One of the simplest ways to save Inheritance Tax is by using business relief.  Business relief, previously known as business property relief, is given to the owner of a qualifying business or an interest in a business after two years of ownership.  Business relief is also given on qualifying unquoted shares including shares on the AIM market and on certain unquoted securities.  Inheritance Tax relief of 100% is given on these qualifying investments.  There is a lower rate of 50% given on other qualifying businesses.  So what this means is that the investment is totally free of Inheritance Tax (IHT) after two years as long as it meets the HMRC qualification criteria.

If you have owned a trading business or a share in a trading business for more than two years already then your investment is probably already 100% outside of your estate for IHT purposes.  To be sure you should check with your accountant.

 

 

If you do not own a business or a share in a business you can still benefit from business relief by investing in AIM ISAs and/or so called Inheritance Tax Schemes (ITS).  There are other types of investments which also qualify for 100% business relief which I have excluded for the purpose of this blog because they are generally considered to be higher risk investments.

AIM ISAs

AIM ISAs are ISAs (Individual Savings Accounts) which invest in shares listed on the  AIM stock market.  AIM stands for the Alternative Investment Market which is the secondary stock market to the London Stock Exchange.  Not all AIM listed shares qualify for business relief so it is important to invest in AIM ISA funds which invest in AIM shares which meet the qualifying criteria.

Typically an AIM ISA will invest in the 30 largest shares on the AIM market.  The advantage of this approach is that it gives you diversification of investment risk.  AIM ISAs are more volatile investments because they invest in smaller company shares than say FTSE quoted shares.  The plus side of this is that investment returns are usually quite strong over longer periods of 10 years or more but you have to be ready to accept increased volatility.  When stock markets rise they tend to outperform considerably but when stock markets fall they underperform.   So a long term time horizon and patience are critical.

 

 

The easiest way to get started is by transferring existing ISAs (Stocks and Shares ISAs or Cash ISAs) into AIM ISAs.  Don’t ever encash your existing ISAs then re-invest in new ones because you will then lose the existing Income Tax and Capital Gains Tax free status.  Instead you should transfer your ISA  between the ISA providers.

ISAs are already free of Income Tax and Capital Gains Tax but AIM ISAs are free of Inheritance Tax too after two years of ownership.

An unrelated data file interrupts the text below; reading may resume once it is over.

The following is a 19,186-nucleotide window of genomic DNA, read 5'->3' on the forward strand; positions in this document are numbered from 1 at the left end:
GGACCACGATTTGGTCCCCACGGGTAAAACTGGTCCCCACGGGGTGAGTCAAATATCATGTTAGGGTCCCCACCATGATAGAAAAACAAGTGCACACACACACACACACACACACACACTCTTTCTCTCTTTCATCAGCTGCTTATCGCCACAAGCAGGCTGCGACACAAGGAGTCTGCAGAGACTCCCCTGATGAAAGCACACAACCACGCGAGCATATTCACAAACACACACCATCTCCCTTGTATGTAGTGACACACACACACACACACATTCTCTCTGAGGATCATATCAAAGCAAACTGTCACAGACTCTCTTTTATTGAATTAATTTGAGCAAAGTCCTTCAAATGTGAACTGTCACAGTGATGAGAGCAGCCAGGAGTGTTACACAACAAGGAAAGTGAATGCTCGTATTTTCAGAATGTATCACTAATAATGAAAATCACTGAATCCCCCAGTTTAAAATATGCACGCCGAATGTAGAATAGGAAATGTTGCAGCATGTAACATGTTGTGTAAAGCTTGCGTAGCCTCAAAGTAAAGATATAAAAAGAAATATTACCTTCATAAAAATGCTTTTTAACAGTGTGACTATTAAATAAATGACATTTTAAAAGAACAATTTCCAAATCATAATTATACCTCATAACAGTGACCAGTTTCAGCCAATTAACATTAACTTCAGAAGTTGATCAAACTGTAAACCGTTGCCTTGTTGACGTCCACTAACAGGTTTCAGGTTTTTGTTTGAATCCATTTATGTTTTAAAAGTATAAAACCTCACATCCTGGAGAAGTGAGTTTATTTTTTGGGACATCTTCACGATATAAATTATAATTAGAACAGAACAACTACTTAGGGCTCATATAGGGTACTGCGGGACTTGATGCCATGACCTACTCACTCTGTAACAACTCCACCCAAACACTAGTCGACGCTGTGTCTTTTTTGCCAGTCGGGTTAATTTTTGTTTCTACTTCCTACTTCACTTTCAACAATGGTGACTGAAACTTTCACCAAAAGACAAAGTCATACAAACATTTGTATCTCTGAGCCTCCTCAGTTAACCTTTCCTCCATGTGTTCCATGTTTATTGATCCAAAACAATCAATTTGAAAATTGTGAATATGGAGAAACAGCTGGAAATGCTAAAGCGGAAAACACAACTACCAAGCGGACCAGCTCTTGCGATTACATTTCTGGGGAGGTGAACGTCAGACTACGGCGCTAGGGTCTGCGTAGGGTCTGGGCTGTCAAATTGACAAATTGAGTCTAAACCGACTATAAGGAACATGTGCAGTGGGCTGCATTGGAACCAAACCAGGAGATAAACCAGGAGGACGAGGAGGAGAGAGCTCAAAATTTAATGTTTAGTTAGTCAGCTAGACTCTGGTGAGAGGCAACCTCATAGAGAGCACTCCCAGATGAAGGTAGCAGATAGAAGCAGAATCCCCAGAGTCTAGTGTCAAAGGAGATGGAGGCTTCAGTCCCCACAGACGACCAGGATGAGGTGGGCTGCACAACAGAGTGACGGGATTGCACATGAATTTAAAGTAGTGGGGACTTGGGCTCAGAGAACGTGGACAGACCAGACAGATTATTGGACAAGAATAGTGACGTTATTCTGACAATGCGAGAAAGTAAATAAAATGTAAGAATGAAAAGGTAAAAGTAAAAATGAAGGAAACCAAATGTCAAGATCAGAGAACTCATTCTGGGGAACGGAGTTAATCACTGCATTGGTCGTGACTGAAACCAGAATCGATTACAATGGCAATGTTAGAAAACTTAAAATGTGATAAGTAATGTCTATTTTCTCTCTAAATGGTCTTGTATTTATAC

Inheritance Tax Schemes (ITS)

So called ITS schemes are totally different to AIM ISAs. Providers create private trading companies which qualify for business relief.  These companies then invest in areas such as asset backed lending for commercial property, renewable energy, forestry, storage etc.  They are designed to produce steady returns of typically 3% a year so they avoid the volatility of AIM shares.  The downside is that investment returns are relatively modest.  However, like AIM ISAs they become free of Inheritance Tax after two years of ownership.

Because the investment returns are somewhat modest they are generally considered more appropriate for older investors who are aged 75 or older and who may not live for another seven years and potentially become subject to IHT on using the money for a gift/investment instead.

An alternative approach is to invest, say, 50% into AIM ISAs and 50% into ITS in order to reduce volatility and achieve a more consistent investment return.  This is a more appealing approach to the more conservative investor.

In my experience, these schemes are very popular with clients because they are simple to understand and they deliver 100% Inheritance Tax relief after just two years of ownership.  Many other IHT mitigation schemes are complex and expensive and typically do not provide as much savings in taxation.  

Before you invest in such schemes you should take advice from a professional.  You know it makes sense*

 

*RISK WARNING

The Financial Conduct Authority does not regulate taxation advice, estate planning or inheritance tax planning. The information provided in this article is for educational purposes only and should not be considered financial or investment advice. Please consult with a qualified professional before making any investment decisions. The value of investments is not guaranteed and does not offer the same security of capital that is associated with cash deposits. The value of an investment and the income from it could go down as well as up and investors may not get back the amount originally invested.

AIM ISAs and Inheritance Tax Schemes are higher risk investments because they involve investment in smaller unquoted company shares. Investment in such schemes do not qualify for the Financial Services Compensation Scheme (FSCS). The value of investments can fall as well as rise. You may not get back what you invest. The information contained within this blog is for guidance only and does not constitute advice which should be sought before taking any action or inaction. All information is based on our current understanding of taxation, legislation, regulations and case law in the current tax year. Any levels and bases of relief from taxation are subject to change. Tax treatment is based on individual circumstances and may be subject to change in the future. This blog is based on my own observations and opinions.

 

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